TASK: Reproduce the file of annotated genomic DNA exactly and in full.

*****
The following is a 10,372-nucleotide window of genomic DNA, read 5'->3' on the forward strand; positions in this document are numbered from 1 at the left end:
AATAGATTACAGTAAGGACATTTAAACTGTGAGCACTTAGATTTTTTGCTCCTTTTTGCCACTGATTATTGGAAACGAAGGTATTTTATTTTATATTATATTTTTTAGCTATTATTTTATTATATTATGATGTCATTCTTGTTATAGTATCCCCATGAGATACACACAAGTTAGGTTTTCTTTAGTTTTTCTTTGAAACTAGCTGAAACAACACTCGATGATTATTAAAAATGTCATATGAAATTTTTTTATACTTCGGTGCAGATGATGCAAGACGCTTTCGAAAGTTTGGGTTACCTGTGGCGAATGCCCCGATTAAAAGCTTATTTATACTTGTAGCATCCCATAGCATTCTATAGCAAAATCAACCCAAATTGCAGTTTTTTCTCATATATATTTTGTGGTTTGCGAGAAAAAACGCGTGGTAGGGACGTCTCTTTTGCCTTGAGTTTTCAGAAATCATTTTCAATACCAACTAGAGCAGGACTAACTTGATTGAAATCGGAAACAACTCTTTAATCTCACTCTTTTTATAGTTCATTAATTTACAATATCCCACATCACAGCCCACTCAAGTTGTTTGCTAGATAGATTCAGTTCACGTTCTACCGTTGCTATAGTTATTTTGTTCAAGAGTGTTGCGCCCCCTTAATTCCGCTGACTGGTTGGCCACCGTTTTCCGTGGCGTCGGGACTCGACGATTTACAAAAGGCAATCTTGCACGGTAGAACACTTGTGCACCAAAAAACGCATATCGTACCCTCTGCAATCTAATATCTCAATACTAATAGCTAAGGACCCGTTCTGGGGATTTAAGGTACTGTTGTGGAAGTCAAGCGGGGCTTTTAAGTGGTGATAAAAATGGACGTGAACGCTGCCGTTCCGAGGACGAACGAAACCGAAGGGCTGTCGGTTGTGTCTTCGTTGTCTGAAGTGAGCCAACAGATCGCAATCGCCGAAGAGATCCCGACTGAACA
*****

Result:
The following is a 10,372-nucleotide window of genomic DNA, read 5'->3' on the forward strand; positions in this document are numbered from 1 at the left end:
AATAGATTACAGTAAGGACATTTAAACTGTGAGCACTTAGATTTTTTGCTCCTTTTTGCCACTGATTATTGGAAACGAAGGTATTTTATTTTATATTATATTTTTTAGCTATTATTTTATTATATTATGATGTCATTCTTGTTATAGTATCCCCATGAGATACACACAAGTTAGGTTTTCTTTAGTTTTTCTTTGAAACTAGCTGAAACAACACTCGATGATTATTAAAAATGTCATATGAAATTTTTTTATACTTCGGTGCAGATGATGCAAGACGCTTTCGAAAGTTTGGGTTACCTGTGGCGAATGCCCCGATTAAAAGCTTATTTATACTTGTAGCATCCCATAGCATTCTATAGCAAAATCAACCCAAATTGCAGTTTTTTCTCATATATATTTTGTGGTTTGCGAGAAAAAACGCGTGGTAGGGACGTCTCTTTTGCCTTGAGTTTTCAGAAATCATTTTCAATACCAACTAGAGCAGGACTAACTTGATTGAAATCGGAAACAACTCTTTAATCTCACTCTTTTTATAGTTCATTAATTTACAATATCCCACATCACAGCCCACTCAAGTTGTTTGCTAGATAGATTCAGTTCACGTTCTACCGTTGCTATAGTTATTTTGTTCAAGAGTGTTGCGCCCCCTTAATTCCGCTGACTGGTTGGCCACCGTTTTCCGTGGCGTCGGGACTCGACGATTTACAAAAGGCAATCTTGCACGGTAGAACACTTGTGCACCAAAAAACGCATATCGTACCCTCTGCAATCTAATATCTCAATACTAATAGCTAAGGACCCGTTCTGGGGATTTAAGGTACTGTTGTGGAAGTCAAGCGGGGCTTTTAAGTGGTGATAAAAATGGACGTGAACGCTGCCGTTCCGAGGACGAACGAAACCGAAGGGCTGTCGGTTGTGTCTTCGTTGTCTGAAGTGAGCCAACAGATCGCAATCGCCGAAGAGATCCCGACTGAACA